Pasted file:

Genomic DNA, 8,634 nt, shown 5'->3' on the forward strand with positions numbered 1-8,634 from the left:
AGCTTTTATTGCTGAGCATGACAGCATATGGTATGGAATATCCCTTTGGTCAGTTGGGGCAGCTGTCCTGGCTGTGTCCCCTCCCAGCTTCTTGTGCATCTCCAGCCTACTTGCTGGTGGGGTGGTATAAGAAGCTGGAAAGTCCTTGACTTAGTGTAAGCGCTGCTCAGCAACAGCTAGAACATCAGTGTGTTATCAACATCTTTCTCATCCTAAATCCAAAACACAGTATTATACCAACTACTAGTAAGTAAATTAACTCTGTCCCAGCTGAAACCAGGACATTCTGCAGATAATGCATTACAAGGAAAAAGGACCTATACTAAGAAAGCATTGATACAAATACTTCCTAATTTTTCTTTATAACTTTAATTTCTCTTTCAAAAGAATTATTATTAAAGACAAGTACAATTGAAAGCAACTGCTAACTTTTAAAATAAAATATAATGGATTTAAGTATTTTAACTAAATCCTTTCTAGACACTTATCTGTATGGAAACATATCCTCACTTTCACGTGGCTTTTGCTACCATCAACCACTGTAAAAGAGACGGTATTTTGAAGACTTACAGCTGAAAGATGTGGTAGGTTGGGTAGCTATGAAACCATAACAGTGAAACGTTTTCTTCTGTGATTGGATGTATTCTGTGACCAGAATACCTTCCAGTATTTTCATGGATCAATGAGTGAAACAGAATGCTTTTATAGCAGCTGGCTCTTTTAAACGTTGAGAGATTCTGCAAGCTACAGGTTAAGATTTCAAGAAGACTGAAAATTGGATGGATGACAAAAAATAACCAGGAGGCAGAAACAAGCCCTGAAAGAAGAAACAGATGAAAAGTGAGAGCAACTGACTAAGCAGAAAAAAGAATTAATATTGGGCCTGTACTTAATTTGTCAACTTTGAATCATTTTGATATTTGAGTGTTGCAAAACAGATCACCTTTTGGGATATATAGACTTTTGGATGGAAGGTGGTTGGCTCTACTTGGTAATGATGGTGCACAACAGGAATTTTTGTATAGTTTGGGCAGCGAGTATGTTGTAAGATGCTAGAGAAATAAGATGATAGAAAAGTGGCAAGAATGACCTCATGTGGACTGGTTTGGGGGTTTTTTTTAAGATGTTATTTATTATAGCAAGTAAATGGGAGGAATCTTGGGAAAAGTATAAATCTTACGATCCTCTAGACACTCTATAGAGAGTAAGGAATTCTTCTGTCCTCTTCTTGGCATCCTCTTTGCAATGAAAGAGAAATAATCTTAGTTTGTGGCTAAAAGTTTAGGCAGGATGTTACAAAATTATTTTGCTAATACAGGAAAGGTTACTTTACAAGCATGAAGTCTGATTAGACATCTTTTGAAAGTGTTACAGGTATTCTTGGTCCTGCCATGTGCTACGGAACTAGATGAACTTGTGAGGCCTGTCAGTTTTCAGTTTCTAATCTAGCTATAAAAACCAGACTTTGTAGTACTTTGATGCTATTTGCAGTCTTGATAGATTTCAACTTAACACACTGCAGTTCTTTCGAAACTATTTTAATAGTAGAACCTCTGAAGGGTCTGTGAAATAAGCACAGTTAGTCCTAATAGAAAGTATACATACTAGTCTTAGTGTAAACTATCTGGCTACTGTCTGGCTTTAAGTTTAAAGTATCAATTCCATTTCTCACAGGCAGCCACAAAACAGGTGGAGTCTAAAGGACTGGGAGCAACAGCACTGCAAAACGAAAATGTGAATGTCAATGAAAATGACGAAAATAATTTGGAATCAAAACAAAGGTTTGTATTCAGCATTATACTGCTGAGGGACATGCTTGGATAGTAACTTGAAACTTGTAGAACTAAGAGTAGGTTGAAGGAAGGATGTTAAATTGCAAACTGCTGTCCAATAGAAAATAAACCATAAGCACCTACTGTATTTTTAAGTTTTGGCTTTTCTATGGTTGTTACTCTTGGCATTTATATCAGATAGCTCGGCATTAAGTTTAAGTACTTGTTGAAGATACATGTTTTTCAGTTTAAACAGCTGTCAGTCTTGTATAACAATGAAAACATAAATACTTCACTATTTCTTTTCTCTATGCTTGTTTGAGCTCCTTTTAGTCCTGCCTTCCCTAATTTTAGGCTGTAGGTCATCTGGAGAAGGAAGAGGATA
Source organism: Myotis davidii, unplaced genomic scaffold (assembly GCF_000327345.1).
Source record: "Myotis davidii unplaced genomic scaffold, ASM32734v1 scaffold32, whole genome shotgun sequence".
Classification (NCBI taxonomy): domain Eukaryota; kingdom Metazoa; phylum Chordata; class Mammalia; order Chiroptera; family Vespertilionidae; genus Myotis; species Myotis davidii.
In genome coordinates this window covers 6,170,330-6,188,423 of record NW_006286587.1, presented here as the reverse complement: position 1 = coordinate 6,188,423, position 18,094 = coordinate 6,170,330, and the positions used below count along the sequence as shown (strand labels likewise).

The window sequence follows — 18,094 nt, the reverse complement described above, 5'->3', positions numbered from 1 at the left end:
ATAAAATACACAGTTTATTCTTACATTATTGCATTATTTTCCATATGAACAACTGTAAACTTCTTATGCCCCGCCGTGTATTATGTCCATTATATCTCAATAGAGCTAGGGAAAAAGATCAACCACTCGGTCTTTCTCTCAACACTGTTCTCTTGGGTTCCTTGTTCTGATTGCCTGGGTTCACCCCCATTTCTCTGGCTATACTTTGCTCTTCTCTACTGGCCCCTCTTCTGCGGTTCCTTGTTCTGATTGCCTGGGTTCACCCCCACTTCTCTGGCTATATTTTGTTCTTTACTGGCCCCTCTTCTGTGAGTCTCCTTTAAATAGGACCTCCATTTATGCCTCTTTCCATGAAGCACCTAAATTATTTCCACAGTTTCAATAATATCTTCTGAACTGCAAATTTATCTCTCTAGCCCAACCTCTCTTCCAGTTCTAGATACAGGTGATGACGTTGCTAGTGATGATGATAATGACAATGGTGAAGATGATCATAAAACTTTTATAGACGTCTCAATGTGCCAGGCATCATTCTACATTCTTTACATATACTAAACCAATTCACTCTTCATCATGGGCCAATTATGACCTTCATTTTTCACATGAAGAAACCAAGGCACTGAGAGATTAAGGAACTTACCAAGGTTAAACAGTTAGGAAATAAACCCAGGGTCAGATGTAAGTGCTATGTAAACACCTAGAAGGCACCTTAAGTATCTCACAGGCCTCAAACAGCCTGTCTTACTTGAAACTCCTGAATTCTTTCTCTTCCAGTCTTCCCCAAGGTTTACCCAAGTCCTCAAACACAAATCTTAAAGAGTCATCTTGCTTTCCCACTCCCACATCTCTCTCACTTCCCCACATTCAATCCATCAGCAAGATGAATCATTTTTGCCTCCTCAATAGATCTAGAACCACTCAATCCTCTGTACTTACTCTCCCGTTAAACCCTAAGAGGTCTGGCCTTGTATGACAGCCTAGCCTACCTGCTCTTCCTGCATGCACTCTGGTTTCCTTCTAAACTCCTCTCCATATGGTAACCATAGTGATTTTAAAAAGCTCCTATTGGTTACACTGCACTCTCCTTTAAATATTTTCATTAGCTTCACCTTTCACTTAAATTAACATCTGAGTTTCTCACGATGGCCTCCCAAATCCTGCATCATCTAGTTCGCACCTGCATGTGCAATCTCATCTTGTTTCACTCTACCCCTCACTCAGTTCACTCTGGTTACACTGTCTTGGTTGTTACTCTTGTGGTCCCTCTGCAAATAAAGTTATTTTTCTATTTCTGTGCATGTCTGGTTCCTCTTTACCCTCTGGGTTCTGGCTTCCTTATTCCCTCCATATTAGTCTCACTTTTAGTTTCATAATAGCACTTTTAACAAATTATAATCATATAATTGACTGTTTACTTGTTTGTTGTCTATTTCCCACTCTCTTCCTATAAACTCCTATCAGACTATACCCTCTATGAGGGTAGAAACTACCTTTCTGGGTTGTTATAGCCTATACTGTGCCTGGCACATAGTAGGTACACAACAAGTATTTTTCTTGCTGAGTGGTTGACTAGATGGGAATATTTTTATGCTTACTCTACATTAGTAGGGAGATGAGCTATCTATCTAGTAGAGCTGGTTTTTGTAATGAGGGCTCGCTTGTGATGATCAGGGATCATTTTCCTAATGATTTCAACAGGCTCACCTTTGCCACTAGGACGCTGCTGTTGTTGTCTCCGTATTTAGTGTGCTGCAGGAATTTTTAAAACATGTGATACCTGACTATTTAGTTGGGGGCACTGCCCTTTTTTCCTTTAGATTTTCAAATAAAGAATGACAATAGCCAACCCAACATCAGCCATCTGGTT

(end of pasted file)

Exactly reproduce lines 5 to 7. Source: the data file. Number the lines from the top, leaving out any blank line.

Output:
Classification (NCBI taxonomy): domain Eukaryota; kingdom Metazoa; phylum Chordata; class Mammalia; order Chiroptera; family Vespertilionidae; genus Myotis; species Myotis davidii.
In genome coordinates this window covers 6,170,330-6,188,423 of record NW_006286587.1, presented here as the reverse complement: position 1 = coordinate 6,188,423, position 18,094 = coordinate 6,170,330, and the positions used below count along the sequence as shown (strand labels likewise).

The window sequence follows — 18,094 nt, the reverse complement described above, 5'->3', positions numbered from 1 at the left end: